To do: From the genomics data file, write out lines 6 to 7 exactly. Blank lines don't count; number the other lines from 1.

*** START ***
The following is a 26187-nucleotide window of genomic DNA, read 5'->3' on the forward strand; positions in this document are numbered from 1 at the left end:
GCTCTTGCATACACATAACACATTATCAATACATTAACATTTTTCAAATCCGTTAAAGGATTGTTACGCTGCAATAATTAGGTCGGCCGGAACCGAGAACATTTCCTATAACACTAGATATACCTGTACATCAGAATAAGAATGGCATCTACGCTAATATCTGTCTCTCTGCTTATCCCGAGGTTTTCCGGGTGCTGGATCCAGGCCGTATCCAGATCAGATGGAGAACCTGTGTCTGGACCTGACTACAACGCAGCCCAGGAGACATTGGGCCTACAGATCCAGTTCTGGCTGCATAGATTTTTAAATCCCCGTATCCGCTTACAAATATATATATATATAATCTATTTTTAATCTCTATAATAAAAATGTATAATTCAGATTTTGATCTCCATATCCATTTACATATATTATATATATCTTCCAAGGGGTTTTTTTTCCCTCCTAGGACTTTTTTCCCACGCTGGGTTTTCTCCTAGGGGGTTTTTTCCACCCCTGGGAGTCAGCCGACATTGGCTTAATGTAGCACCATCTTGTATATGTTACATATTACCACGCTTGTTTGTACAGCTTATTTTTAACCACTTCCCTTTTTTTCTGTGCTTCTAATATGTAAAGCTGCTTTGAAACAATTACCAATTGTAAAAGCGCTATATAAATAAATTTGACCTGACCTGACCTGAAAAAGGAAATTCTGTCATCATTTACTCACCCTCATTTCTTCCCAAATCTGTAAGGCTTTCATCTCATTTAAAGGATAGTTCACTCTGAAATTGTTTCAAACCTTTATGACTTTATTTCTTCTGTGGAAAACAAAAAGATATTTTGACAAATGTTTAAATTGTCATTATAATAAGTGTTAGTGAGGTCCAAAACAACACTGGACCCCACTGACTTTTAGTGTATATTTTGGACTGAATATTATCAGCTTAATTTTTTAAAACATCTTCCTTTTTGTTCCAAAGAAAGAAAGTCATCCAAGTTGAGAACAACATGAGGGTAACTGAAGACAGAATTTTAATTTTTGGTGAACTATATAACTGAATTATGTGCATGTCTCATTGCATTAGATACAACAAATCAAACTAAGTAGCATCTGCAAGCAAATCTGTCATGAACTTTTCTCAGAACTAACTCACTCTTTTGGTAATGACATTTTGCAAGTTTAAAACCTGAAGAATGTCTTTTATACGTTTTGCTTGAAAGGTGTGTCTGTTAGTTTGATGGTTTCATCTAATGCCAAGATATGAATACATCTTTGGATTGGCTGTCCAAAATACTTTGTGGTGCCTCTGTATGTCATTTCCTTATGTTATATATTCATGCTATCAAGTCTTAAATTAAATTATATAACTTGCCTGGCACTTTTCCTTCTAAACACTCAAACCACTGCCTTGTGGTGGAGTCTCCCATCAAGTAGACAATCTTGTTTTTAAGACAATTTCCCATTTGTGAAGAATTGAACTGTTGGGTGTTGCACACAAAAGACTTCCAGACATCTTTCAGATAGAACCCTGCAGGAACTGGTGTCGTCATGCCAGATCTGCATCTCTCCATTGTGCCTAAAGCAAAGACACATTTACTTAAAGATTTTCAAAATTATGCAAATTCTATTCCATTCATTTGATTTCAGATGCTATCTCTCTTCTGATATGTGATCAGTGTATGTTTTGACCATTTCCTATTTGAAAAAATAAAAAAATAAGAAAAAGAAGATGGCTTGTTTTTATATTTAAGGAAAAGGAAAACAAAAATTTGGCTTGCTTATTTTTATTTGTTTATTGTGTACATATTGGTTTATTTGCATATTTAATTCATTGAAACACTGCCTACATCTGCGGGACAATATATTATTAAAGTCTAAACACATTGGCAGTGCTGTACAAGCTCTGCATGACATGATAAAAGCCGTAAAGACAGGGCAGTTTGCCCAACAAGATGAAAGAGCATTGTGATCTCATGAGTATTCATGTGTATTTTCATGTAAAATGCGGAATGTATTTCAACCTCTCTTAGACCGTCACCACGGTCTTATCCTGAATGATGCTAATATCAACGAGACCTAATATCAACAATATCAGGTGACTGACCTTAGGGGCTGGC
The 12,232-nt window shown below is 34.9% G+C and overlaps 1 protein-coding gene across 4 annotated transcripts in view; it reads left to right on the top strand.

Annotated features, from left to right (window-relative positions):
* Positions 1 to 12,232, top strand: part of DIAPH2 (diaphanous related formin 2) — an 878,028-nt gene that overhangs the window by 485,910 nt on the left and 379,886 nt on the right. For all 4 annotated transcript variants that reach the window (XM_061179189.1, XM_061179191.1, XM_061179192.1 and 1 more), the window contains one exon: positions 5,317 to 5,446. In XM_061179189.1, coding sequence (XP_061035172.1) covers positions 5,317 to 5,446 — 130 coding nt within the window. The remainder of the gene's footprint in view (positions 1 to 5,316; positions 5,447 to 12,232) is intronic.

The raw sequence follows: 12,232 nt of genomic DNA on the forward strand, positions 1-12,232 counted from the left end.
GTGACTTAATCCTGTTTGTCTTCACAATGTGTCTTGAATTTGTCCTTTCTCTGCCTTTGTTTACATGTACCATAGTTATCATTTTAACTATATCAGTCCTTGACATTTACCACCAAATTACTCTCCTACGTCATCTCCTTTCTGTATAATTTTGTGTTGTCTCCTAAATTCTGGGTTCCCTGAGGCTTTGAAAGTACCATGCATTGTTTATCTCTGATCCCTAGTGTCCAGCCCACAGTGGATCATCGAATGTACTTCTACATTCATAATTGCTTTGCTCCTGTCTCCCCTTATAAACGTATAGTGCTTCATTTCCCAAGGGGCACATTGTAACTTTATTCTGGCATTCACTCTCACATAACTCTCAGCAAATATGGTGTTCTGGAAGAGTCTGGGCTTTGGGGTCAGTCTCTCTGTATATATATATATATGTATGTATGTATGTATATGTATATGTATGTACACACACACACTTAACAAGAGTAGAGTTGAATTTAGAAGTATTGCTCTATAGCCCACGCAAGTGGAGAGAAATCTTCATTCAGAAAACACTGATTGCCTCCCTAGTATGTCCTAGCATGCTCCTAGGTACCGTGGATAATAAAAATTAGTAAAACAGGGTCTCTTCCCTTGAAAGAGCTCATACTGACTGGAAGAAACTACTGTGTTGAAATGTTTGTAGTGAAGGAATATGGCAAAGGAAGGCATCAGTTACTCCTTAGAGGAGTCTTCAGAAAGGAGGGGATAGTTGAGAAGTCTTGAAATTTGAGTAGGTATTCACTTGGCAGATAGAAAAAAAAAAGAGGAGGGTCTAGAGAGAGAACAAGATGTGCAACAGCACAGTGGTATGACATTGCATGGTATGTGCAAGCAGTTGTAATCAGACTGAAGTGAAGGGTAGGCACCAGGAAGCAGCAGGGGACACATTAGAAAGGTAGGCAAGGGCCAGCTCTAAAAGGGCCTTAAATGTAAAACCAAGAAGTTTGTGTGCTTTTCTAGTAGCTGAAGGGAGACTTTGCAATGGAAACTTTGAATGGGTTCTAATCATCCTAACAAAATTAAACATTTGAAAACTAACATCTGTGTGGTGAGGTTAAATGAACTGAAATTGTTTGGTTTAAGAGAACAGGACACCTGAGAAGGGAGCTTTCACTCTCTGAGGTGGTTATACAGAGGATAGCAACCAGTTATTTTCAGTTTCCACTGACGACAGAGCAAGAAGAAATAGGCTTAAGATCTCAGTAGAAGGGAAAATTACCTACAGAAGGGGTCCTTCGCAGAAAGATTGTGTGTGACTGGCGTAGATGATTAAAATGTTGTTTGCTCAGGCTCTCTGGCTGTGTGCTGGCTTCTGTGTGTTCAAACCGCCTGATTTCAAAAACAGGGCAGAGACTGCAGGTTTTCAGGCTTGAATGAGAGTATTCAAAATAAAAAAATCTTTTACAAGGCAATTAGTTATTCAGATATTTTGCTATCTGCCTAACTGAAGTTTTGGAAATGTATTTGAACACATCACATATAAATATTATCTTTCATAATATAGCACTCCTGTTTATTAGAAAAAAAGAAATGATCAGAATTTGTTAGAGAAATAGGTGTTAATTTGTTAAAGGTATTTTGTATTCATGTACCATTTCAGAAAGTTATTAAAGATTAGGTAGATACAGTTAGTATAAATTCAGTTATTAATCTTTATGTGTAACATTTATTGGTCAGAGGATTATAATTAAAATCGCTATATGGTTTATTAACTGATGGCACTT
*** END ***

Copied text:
The raw sequence follows: 12,232 nt of genomic DNA on the forward strand, positions 1-12,232 counted from the left end.
GTGACTTAATCCTGTTTGTCTTCACAATGTGTCTTGAATTTGTCCTTTCTCTGCCTTTGTTTACATGTACCATAGTTATCATTTTAACTATATCAGTCCTTGACATTTACCACCAAATTACTCTCCTACGTCATCTCCTTTCTGTATAATTTTGTGTTGTCTCCTAAATTCTGGGTTCCCTGAGGCTTTGAAAGTACCATGCATTGTTTATCTCTGATCCCTAGTGTCCAGCCCACAGTGGATCATCGAATGTACTTCTACATTCATAATTGCTTTGCTCCTGTCTCCCCTTATAAACGTATAGTGCTTCATTTCCCAAGGGGCACATTGTAACTTTATTCTGGCATTCACTCTCACATAACTCTCAGCAAATATGGTGTTCTGGAAGAGTCTGGGCTTTGGGGTCAGTCTCTCTGTATATATATATATATGTATGTATGTATGTATATGTATATGTATGTACACACACACACTTAACAAGAGTAGAGTTGAATTTAGAAGTATTGCTCTATAGCCCACGCAAGTGGAGAGAAATCTTCATTCAGAAAACACTGATTGCCTCCCTAGTATGTCCTAGCATGCTCCTAGGTACCGTGGATAATAAAAATTAGTAAAACAGGGTCTCTTCCCTTGAAAGAGCTCATACTGACTGGAAGAAACTACTGTGTTGAAATGTTTGTAGTGAAGGAATATGGCAAAGGAAGGCATCAGTTACTCCTTAGAGGAGTCTTCAGAAAGGAGGGGATAGTTGAGAAGTCTTGAAATTTGAGTAGGTATTCACTTGGCAGATAGAAAAAAAAAAGAGGAGGGTCTAGAGAGAGAACAAGATGTGCAACAGCACAGTGGTATGACATTGCATGGTATGTGCAAGCAGTTGTAATCAGACTGAAGTGAAGGGTAGGCACCAGGAAGCAGCAGGGGACACATTAGAAAGGTAGGCAAGGGCCAGCTCTAAAAGGGCCTTAAATGTAAAACCAAGAAGTTTGTGTGCTTTTCTAGTAGCTGAAGGGAGACTTTGCAATGGAAACTTTGAATGGGTTCTAATCATCCTAACAAAATTAAACATTTGAAAACTAACATCTGTGTGGTGAGGTTAAATGAACTGAAATTGTTTGGTTTAAGAGAACAGGACACCTGAGAAGGGAGCTTTCACTCTCTGAGGTGGTTATACAGAGGATAGCAACCAGTTATTTTCAGTTTCCACTGACGACAGAGCAAGAAGAAATAGGCTTAAGATCTCAGTAGAAGGGAAAATTACCTACAGAAGGGGTCCTTCGCAGAAAGATTGTGTGTGACTGGCGTAGATGATTAAAATGTTGTTTGCTCAGGCTCTCTGGCTGTGTGCTGGCTTCTGTGTGTTCAAACCGCCTGATTTCAAAAACAGGGCAGAGACTGCAGGTTTTCAGGCTTGAATGAGAGTATTCAAAATAAAAAAATCTTTTACAAGGCAATTAGTTATTCAGATATTTTGCTATCTGCCTAACTGAAGTTTTGGAAATGTATTTGAACACATCACATATAAATATTATCTTTCATAATATAGCACTCCTGTTTATTAGAAAAAAAGAAATGATCAGAATTTGTTAGAGAAATAGGTGTTAATTTGTTAAAGGTATTTTGTATTCATGTACCATTTCAGAAAGTTATTAAAGATTAGGTAGATACAGTTAGTATAAATTCAGTTATTAATCTTTATGTGTAACATTTATTGGTCAGAGGATTATAATTAAAATCGCTATATGGTTTATTAACTGATGGCACTT